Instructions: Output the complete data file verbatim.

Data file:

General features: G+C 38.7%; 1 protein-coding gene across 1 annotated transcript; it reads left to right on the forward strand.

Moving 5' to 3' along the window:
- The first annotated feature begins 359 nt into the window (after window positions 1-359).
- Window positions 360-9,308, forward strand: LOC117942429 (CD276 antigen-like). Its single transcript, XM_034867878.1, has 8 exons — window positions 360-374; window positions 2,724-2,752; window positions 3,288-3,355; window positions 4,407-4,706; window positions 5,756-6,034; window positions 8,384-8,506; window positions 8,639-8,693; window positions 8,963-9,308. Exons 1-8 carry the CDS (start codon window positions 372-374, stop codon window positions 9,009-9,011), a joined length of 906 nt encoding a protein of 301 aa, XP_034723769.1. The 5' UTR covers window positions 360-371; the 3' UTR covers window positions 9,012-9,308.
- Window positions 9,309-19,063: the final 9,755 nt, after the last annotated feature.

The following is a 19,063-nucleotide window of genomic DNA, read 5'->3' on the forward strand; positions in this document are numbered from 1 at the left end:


General features: G+C 38.7%; 1 protein-coding gene across 1 annotated transcript; it reads left to right on the forward strand.

Moving 5' to 3' along the window:
- The first annotated feature begins 359 nt into the window (after window positions 1-359).
- Window positions 360-9,308, forward strand: LOC117942429 (CD276 antigen-like). Its single transcript, XM_034867878.1, has 8 exons — window positions 360-374; window positions 2,724-2,752; window positions 3,288-3,355; window positions 4,407-4,706; window positions 5,756-6,034; window positions 8,384-8,506; window positions 8,639-8,693; window positions 8,963-9,308. Exons 1-8 carry the CDS (start codon window positions 372-374, stop codon window positions 9,009-9,011), a joined length of 906 nt encoding a protein of 301 aa, XP_034723769.1. The 5' UTR covers window positions 360-371; the 3' UTR covers window positions 9,012-9,308.
- Window positions 9,309-19,063: the final 9,755 nt, after the last annotated feature.

The following is a 19,063-nucleotide window of genomic DNA, read 5'->3' on the forward strand; positions in this document are numbered from 1 at the left end: